3. Vitamin B1: Thiamine
Your brain is 60% fat, so if you want a healthy and optimally performing brain, you need to ensure that you’re giving your brain the right building blocks and fat is one of the most important. Fat has been vilified for decades, but in reality, high-quality fat is not only good for you, it’s essential for your brain power and health.
Omega-3 is one of the most important fats to give your brain. In fact, not getting enough omega-3 in your diet can affect normal brain development and cognition. It has also been shown to be implicated in premature brain aging and cognitive decline.
Best sources: Chia seeds, walnuts, sardines, salmon, eggs, fish oil, and flaxseed.
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Magnesium is essential for brain activity and has been known to calm the brain and the nervous system to the point that it has been called “Nature’s Natural Valium.” Magnesium is essential for hundreds of metabolic processes within the body and brain, yet it’s the second most common nutritional deficiency in the world.
Magnesium helps the brain by:
• Decreasing stress hormones
• Providing anti-inflammatory benefits
• Increasing neuroplasticity
• Helping to lift depression
• Reducing anxiety
• Relaxing the nervous system
Best sources: Spinach, almonds, avocado, black beans, and cashews.
Many B vitamins are known to be beneficial for brain health and well-being. B1, also known as thiamine, is needed for a large number of metabolic processes in the body including the processes that manage your energy levels. Your brain uses a lot of energy throughout the day, so having low levels of thiamine can rob your brain of the vital energy that it requires.
Thiamine can help to boost your mood, energy, and alertness by providing the energy that your brain cells need to work effectively.
Low levels of thiamine have been associated with:
• Nerve inflammation
• Nerve damage
• Loss of short-term memory
Best sources: Sunflower seeds, lentils, black beans, macadamia nuts, and seaweed.
4. Vitamin B6
Vitamin B6 helps to improve your mood, but it’s also needed to combat mental fatigue. B6 is a critical component when it comes to building the neurotransmitters serotonin and norepinephrine.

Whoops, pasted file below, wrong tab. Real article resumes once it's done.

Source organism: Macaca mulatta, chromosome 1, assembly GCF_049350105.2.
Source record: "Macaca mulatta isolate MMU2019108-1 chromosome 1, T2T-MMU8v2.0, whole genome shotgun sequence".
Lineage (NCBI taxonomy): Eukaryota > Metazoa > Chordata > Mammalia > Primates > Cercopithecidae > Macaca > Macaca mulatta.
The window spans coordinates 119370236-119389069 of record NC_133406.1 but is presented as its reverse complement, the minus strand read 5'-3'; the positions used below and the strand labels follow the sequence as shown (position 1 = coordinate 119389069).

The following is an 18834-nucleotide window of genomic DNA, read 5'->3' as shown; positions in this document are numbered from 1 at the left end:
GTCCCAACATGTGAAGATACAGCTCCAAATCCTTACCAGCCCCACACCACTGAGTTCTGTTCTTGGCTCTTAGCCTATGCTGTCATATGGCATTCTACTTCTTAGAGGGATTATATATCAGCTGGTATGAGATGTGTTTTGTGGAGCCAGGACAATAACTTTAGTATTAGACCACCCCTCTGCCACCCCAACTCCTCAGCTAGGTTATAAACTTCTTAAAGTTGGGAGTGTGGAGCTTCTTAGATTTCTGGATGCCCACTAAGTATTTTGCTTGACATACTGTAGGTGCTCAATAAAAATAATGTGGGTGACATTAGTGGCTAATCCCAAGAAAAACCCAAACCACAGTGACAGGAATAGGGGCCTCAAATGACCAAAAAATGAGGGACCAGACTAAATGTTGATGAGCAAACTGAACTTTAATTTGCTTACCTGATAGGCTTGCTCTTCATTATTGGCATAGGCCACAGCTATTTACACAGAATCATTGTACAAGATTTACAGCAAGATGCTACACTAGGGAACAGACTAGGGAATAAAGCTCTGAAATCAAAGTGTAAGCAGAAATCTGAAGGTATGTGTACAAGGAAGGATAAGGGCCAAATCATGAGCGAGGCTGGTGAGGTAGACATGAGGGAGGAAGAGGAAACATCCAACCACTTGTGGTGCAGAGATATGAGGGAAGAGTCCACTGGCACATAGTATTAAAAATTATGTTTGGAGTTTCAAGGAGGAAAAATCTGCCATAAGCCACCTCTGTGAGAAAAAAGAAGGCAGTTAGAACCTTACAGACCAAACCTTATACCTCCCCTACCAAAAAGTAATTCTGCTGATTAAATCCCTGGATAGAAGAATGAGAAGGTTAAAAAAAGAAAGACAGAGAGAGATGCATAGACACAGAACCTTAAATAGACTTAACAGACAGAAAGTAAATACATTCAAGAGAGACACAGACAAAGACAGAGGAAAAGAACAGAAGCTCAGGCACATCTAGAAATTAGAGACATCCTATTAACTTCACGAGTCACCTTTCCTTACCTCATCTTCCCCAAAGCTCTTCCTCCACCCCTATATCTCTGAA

Serotonin helps to improve your mood while norepinephrine helps your brain to stay focused and alert.
Symptoms of B6 deficiency include:
• Loss of focus and concentration
• Memory trouble
• Muscle pains
Best sources: Tuna, turkey breast, avocado, pistachios, and grass-fed beef.
Vitamin B9, also known as folate, is especially important for normal brain development. It’s an important component in creating many neurotransmitters that the brain uses to communicate and regulate our immune system. Folate is also an antioxidant and studies have shown that it helps to preserve brain function and memory.
Low levels of folate can be very detrimental to the brain. A deficiency in folate has been shown to lead to increased degeneration in the cerebral cortex as well as cognitive impairment and decline.
Symptoms of low levels of folate include:
• Chronic fatigue
• A lowered immune system
• Increased irritability
• Brain fog
Best sources: Broccoli, beef liver, spinach, romaine lettuce, and asparagus.
6. Vitamin B12
Vitamin B12 is essential for many aspects of our health and wellbeing. This includes building strong bones, skin, hair, nails, immune system, and heart health. B12 is also extremely important for your brain and mental wellbeing.
It’s essential for many aspects of mental performance including being able to memorize and stay focused. It also plays an important role in producing serotonin and dopamine (a motivation and reward neurotransmitter).
Having low levels of B12 can have some serious side effects such as:
• Memory loss
• Brain fog
Best sources: Wild salmon, eggs, sardines, beef liver, and nutritional yeast.
7. Vitamin C
Your brain consumes a lot of energy and oxygen when it’s doing its job and antioxidant such as vitamin C help to protect the brain from any wear and tear. Vitamin C is also needed to produce important neurotransmitters such as serotonin, dopamine, and norepinephrine. These neurotransmitters are important regulators of your mood, so without adequate vitamin C to produce them, your mood may suffer.
Best sources: Citrus fruits, broccoli, bell peppers, spinach, and watermelon.
8. Vitamin D
Vitamin D, known as the sunshine vitamin, is arguably one of the most important vitamins that many of us miss out on. It’s usually associated with bone and heart health, but it has been shown that it also plays a critical role in your brain performance. Several studies have proven that low levels of vitamin D can impair cognitive function and performance.
Fewer people are getting out in the sun leading to more cases of vitamin D deficiency than ever before. The best part about vitamin D is that you can get it for free. Just a couple of minutes of natural sunlight each day can make a huge difference to your vitamin D levels.
Best sources: Natural sunlight or buy a vitamin D supplement.
9. Vitamin E